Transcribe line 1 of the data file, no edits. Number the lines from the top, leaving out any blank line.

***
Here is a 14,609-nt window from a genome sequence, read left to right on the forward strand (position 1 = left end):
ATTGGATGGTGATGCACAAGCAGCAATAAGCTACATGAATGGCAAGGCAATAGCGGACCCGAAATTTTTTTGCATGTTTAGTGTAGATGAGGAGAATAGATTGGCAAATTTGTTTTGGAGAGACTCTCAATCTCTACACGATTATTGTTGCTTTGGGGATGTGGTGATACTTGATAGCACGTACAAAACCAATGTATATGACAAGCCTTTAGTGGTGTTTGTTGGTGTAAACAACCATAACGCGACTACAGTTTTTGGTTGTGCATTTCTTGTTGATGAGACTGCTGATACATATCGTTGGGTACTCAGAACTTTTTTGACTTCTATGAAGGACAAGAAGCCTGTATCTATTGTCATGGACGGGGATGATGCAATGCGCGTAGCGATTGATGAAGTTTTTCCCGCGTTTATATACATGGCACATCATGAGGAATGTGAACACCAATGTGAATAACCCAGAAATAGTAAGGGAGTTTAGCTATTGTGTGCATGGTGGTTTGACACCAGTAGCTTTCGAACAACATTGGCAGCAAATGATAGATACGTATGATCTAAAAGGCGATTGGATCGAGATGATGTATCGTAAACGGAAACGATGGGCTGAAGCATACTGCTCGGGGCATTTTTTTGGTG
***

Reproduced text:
Here is a 14,609-nt window from a genome sequence, read left to right on the forward strand (position 1 = left end):